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For 2022, the Rockies will focus on rebuilding their outfield. Raimel Tapie, Garrett Hampson, and Charlie Blackmon played the bulk of the 162 game season. Those numbers are followed up by Yonathan Daza, Connor Joe, and Sam Hilliard. This group of six ranked near the bottom of the league in home runs, and their bats will need to heat up next season.
As for the Rockies bullpen, we're looking at another area where there is big room for improvement. Tyler Kinley had a great finish to the season, and is expected to stay. Daniel Bard and Carlos Estevez will look to improve their numbers in 2022.
The Rockies finished the 2021 season with a 74-87 record. Their home wins were far better than their road record. Should the team make some changes in the outfiled and shore up their bullpen, this team will certainly do better in 2022.
During their 21 year existence, the Rockies have enjoyed a little bit, not too much, but a little bit of success. They have never won the National West Division, but they have made the playoffs three times as the Wild Car team- 1995, 1997, and 2009. They won National League Pennant in 2007 following one of the hottest finishes in baseball history and winning the Wild Card in a thrilling one game playoff.
The current version of the Rockies is beginning to see the fruits of the rebuilding over the last half a decade. The Rockies currently sit in second place in the National League West, and are the early favorites to win the Wild Card if they don’t win the division. This is a powerhouse lineup that features Justin Morneau, Michael Cuddyer, Troy Tulowitski, Carlos Gonzalez, and Charlie Blackmon. To this point of the season, Tulowitski is the National League MVP.
Because of their lack of time being around as an organization, the Rockies really do not have a rival. If absolutely pressed to name one, it would be the Giants. This season they are competing with the San Francisco Giants over National League West supremacy and are currently losing the battle to the Giants obscenely good pitching.
The Colorado Rockies had a very bad and uneventful 2015. The Rockies finished the season 68-94, good for last place in the National League West, and tied for the third worst record in the National League overall. Perhaps the most interesting thing to happen to the Rockies in 2015 was trading star shortstop Troy Tulowitski to the Toronto Blue Jays before the trade deadline. It's kind of hard to see this as a surprise, as this move was a long time coming because the Rockies have been expected to move him for years.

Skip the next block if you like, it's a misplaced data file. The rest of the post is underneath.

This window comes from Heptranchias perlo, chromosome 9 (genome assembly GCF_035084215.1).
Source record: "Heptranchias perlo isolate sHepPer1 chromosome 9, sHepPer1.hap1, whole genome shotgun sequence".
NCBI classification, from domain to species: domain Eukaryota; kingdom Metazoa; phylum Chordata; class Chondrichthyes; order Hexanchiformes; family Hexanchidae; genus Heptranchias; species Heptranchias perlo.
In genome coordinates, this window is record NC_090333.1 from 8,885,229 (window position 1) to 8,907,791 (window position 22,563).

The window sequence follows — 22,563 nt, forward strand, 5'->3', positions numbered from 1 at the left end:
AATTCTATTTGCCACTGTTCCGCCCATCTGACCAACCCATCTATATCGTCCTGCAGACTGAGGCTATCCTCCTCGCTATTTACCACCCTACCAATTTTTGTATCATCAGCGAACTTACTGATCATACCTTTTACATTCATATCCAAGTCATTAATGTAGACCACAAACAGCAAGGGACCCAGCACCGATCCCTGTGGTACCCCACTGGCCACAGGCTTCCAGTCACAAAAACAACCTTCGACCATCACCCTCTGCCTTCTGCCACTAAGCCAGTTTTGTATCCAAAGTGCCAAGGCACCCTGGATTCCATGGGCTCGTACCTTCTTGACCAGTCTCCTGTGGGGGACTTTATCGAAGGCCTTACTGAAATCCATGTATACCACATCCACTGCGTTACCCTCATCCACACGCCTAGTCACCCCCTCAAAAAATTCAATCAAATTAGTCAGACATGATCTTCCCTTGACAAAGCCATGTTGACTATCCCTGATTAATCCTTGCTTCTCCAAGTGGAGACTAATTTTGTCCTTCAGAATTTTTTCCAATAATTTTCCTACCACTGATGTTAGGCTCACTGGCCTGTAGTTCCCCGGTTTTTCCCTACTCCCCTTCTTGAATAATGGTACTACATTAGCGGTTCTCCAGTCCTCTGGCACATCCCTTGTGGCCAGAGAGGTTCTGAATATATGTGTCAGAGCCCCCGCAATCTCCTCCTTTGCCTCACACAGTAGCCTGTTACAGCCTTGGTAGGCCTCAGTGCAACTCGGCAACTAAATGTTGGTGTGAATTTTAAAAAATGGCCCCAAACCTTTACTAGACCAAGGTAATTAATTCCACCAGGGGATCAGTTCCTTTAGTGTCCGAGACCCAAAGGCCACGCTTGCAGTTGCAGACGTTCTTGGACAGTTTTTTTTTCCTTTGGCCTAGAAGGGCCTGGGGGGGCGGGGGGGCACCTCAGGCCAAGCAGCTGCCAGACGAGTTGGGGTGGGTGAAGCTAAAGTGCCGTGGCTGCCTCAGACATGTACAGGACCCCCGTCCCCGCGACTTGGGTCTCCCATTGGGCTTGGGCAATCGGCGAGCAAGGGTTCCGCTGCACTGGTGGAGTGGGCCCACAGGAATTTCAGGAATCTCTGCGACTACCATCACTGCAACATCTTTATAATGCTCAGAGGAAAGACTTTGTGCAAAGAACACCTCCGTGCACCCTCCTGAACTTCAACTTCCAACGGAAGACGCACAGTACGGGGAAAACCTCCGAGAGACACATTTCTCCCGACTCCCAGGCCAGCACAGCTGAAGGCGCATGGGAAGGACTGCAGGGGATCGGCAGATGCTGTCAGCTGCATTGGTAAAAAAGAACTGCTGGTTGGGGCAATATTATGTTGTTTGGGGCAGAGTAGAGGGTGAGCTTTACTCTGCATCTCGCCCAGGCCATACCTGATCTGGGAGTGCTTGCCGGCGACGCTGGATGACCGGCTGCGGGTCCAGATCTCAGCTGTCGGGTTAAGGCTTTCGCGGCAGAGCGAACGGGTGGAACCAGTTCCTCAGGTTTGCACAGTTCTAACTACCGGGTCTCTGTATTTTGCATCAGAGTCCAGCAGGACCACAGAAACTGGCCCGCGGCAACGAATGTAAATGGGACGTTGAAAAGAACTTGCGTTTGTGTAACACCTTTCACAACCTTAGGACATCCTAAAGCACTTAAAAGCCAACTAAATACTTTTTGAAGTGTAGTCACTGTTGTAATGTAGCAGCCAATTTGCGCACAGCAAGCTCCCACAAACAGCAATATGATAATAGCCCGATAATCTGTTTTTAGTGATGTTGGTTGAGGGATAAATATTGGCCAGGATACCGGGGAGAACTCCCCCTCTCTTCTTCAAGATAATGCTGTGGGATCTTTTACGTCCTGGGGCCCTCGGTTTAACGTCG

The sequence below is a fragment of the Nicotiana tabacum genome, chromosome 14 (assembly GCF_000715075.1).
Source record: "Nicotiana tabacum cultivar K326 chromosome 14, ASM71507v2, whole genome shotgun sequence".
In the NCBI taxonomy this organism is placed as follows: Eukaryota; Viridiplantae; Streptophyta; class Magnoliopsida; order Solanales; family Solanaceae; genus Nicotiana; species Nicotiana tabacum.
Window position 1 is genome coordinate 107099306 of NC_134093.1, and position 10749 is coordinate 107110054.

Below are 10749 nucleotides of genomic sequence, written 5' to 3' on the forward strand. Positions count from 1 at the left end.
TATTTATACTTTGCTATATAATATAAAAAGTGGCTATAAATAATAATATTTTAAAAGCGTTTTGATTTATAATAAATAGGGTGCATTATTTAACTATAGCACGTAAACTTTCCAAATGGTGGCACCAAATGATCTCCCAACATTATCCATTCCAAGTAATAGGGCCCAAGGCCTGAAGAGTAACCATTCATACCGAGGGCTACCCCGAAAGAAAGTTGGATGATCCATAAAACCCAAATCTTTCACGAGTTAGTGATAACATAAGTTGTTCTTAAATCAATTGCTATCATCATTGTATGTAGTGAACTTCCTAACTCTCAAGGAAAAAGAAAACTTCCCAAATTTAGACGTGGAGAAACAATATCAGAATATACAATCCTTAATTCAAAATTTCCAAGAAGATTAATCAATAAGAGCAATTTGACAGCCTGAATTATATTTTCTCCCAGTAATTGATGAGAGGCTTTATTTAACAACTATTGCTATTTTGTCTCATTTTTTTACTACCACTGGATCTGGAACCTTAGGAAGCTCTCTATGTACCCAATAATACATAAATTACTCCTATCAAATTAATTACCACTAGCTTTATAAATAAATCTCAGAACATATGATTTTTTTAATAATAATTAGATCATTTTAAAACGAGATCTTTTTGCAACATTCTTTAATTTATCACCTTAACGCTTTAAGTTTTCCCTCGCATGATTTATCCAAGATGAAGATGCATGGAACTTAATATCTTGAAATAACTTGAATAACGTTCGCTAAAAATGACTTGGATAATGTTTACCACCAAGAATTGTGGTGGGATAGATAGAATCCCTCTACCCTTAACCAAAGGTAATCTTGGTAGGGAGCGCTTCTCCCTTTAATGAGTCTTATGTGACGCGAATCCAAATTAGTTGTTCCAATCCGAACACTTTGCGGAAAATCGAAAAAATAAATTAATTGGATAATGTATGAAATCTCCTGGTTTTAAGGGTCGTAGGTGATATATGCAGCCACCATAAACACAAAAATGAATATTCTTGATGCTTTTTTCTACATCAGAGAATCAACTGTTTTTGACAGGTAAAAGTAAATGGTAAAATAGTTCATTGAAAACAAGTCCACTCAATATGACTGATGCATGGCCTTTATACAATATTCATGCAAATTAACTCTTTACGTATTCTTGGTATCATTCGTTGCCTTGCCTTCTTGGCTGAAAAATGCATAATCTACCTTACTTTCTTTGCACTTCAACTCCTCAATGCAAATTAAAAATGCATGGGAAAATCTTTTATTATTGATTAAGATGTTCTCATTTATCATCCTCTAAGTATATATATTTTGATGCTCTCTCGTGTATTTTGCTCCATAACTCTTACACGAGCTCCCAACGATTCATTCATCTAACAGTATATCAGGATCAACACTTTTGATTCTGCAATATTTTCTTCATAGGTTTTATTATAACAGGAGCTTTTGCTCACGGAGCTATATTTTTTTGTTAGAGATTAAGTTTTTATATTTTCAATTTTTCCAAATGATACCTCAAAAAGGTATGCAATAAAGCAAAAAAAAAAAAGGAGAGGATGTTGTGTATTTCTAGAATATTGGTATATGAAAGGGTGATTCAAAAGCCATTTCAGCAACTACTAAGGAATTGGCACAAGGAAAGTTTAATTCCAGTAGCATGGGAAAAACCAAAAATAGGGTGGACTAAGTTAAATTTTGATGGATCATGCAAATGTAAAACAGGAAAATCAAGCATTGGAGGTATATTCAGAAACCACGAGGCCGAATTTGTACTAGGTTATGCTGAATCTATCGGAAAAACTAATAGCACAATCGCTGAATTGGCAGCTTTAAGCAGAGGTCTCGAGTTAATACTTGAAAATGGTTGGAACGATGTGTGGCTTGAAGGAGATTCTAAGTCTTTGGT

The Rockies had a very quiet offseason. Their biggest move was signing outfielder Geraldo Parra to a three-year, 27.5 million dollar contract via free agency. They also signed relievers Jason Motte and Chad Qaulls as well as journeyman Mark Reynolds in the free agent market. The Rockies entered 2016 expecting to have a down season. Surprising though, they were in contention for the playoffs as late as a month ago, but have faded in the dog days of summer. The Rockies currently sit at 66-71, good for third place in the National League West, and are continuing to fade.
One of the youngest teams in baseball, the Colorado Rockies were founded in 1993 at the tail end of the baseball’s personal expansion era, in which they were expanding into big markets where Major League Baseball had never been before. Denver had been a thriving minor league town for a while, so Major League Baseball decided to give it to go. The Monfort Brothers, Charlie and Richard, became the owners of the team when Denver was awarded a franchise in 1991. The Rockies began play in 1993 and played in Mile High Stadium for one season before moving into Coors Field in 1994, which is their home to this day.